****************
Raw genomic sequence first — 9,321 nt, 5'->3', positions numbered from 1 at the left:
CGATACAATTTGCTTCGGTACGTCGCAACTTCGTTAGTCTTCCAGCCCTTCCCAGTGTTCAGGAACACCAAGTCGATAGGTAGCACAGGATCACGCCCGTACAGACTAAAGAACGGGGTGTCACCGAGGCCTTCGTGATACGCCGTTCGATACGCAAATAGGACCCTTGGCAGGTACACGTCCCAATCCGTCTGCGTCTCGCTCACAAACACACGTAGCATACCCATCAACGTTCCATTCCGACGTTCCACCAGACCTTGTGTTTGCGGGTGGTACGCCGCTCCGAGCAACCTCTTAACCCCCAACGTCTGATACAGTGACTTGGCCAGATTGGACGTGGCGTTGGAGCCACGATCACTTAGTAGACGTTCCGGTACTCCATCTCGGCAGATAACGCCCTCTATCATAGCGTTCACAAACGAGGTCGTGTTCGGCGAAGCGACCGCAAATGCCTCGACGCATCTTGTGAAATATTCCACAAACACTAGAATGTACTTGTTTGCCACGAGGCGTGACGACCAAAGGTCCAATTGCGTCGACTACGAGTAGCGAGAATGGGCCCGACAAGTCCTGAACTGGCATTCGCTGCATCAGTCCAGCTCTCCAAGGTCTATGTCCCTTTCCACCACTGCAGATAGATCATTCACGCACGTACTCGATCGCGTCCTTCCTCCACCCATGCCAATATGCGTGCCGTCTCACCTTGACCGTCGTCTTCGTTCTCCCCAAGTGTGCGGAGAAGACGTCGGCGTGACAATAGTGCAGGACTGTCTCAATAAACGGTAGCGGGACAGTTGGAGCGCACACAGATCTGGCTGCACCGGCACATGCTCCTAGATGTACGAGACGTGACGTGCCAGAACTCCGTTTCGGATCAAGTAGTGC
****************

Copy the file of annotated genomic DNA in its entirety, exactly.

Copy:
Raw genomic sequence first — 9,321 nt, 5'->3', positions numbered from 1 at the left:
CGATACAATTTGCTTCGGTACGTCGCAACTTCGTTAGTCTTCCAGCCCTTCCCAGTGTTCAGGAACACCAAGTCGATAGGTAGCACAGGATCACGCCCGTACAGACTAAAGAACGGGGTGTCACCGAGGCCTTCGTGATACGCCGTTCGATACGCAAATAGGACCCTTGGCAGGTACACGTCCCAATCCGTCTGCGTCTCGCTCACAAACACACGTAGCATACCCATCAACGTTCCATTCCGACGTTCCACCAGACCTTGTGTTTGCGGGTGGTACGCCGCTCCGAGCAACCTCTTAACCCCCAACGTCTGATACAGTGACTTGGCCAGATTGGACGTGGCGTTGGAGCCACGATCACTTAGTAGACGTTCCGGTACTCCATCTCGGCAGATAACGCCCTCTATCATAGCGTTCACAAACGAGGTCGTGTTCGGCGAAGCGACCGCAAATGCCTCGACGCATCTTGTGAAATATTCCACAAACACTAGAATGTACTTGTTTGCCACGAGGCGTGACGACCAAAGGTCCAATTGCGTCGACTACGAGTAGCGAGAATGGGCCCGACAAGTCCTGAACTGGCATTCGCTGCATCAGTCCAGCTCTCCAAGGTCTATGTCCCTTTCCACCACTGCAGATAGATCATTCACGCACGTACTCGATCGCGTCCTTCCTCCACCCATGCCAATATGCGTGCCGTCTCACCTTGACCGTCGTCTTCGTTCTCCCCAAGTGTGCGGAGAAGACGTCGGCGTGACAATAGTGCAGGACTGTCTCAATAAACGGTAGCGGGACAGTTGGAGCGCACACAGATCTGGCTGCACCGGCACATGCTCCTAGATGTACGAGACGTGACGTGCCAGAACTCCGTTTCGGATCAAGTAGTGC